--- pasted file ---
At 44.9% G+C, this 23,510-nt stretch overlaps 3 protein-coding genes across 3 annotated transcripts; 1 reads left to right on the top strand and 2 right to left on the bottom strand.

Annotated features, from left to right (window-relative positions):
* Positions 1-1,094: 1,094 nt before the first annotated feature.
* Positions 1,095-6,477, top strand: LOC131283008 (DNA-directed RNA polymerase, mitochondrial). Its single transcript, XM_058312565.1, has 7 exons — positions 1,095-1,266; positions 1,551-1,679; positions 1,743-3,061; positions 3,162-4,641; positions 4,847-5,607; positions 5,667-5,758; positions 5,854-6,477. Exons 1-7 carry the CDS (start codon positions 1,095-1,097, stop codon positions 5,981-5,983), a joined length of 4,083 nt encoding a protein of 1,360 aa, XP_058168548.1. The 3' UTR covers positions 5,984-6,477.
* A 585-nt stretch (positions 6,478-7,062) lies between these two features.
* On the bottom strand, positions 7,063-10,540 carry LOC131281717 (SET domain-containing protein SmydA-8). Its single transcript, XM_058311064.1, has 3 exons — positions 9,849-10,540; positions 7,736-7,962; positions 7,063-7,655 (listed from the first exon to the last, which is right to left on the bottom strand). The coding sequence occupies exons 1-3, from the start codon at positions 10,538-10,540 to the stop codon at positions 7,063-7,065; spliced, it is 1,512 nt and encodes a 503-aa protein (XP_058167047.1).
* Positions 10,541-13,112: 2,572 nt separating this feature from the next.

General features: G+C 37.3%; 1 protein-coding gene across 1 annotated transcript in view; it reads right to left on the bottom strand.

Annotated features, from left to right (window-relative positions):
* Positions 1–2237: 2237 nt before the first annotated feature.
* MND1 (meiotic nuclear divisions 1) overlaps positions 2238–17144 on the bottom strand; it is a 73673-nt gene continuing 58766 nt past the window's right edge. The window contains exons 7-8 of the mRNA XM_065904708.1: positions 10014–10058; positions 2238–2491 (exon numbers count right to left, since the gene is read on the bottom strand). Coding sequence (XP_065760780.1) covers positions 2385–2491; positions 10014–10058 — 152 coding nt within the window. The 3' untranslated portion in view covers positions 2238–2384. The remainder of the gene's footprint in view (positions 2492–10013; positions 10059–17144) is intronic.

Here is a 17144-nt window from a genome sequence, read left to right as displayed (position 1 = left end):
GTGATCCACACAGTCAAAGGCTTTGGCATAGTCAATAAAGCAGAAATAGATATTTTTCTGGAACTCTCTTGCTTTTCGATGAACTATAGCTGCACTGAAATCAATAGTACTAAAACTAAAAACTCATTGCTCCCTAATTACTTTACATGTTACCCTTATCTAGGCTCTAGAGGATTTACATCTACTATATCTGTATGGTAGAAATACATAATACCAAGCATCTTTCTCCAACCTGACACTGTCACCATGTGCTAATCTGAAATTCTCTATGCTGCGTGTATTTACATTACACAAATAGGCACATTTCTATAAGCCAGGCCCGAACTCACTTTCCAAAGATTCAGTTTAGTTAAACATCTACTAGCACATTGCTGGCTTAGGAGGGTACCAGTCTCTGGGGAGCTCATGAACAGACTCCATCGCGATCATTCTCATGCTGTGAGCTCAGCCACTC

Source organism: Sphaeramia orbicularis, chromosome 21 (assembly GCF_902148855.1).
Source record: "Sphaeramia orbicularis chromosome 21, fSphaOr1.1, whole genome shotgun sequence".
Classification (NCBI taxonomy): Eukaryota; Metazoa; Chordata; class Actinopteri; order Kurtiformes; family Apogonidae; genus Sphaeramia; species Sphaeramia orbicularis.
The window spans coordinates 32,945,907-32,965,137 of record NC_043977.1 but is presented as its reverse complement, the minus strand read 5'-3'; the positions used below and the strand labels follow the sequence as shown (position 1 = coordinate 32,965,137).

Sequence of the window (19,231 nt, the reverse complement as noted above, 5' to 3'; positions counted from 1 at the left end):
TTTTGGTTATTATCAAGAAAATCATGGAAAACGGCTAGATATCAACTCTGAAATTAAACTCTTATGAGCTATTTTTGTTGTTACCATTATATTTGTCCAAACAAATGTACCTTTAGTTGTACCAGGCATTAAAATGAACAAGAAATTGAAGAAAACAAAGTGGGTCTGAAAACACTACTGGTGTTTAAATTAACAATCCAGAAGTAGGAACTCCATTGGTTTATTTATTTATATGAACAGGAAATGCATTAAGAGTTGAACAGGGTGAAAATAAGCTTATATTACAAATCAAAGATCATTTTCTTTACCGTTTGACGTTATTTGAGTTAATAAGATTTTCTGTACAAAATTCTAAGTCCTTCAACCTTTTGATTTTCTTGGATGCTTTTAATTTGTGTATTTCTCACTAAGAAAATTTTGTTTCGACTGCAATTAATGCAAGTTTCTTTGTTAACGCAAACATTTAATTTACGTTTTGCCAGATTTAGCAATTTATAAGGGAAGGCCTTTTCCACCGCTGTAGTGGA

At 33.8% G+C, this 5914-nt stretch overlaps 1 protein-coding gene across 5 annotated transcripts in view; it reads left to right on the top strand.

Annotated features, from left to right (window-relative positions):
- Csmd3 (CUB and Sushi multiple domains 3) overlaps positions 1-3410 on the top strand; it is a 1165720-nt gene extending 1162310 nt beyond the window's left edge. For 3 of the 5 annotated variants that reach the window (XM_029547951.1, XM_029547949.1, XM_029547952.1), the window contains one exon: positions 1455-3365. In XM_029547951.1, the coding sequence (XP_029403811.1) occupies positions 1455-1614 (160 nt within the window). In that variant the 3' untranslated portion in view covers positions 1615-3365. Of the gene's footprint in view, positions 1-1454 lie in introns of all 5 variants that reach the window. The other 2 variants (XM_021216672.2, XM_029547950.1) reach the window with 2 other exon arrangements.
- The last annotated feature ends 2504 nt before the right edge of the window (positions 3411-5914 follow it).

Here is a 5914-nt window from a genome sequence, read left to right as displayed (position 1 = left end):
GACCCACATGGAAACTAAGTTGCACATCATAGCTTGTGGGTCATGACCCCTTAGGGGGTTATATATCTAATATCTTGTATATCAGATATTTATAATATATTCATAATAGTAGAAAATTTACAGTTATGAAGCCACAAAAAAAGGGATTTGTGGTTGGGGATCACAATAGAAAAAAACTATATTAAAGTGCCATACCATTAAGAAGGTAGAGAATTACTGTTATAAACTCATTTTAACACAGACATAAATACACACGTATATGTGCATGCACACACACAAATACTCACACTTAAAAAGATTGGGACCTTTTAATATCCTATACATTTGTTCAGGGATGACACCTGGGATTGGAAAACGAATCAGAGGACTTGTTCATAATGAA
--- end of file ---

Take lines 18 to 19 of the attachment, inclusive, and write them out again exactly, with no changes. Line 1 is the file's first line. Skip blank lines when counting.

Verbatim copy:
Sequence of the window (19,231 nt, the reverse complement as noted above, 5' to 3'; positions counted from 1 at the left end):
TTTTGGTTATTATCAAGAAAATCATGGAAAACGGCTAGATATCAACTCTGAAATTAAACTCTTATGAGCTATTTTTGTTGTTACCATTATATTTGTCCAAACAAATGTACCTTTAGTTGTACCAGGCATTAAAATGAACAAGAAATTGAAGAAAACAAAGTGGGTCTGAAAACACTACTGGTGTTTAAATTAACAATCCAGAAGTAGGAACTCCATTGGTTTATTTATTTATATGAACAGGAAATGCATTAAGAGTTGAACAGGGTGAAAATAAGCTTATATTACAAATCAAAGATCATTTTCTTTACCGTTTGACGTTATTTGAGTTAATAAGATTTTCTGTACAAAATTCTAAGTCCTTCAACCTTTTGATTTTCTTGGATGCTTTTAATTTGTGTATTTCTCACTAAGAAAATTTTGTTTCGACTGCAATTAATGCAAGTTTCTTTGTTAACGCAAACATTTAATTTACGTTTTGCCAGATTTAGCAATTTATAAGGGAAGGCCTTTTCCACCGCTGTAGTGGA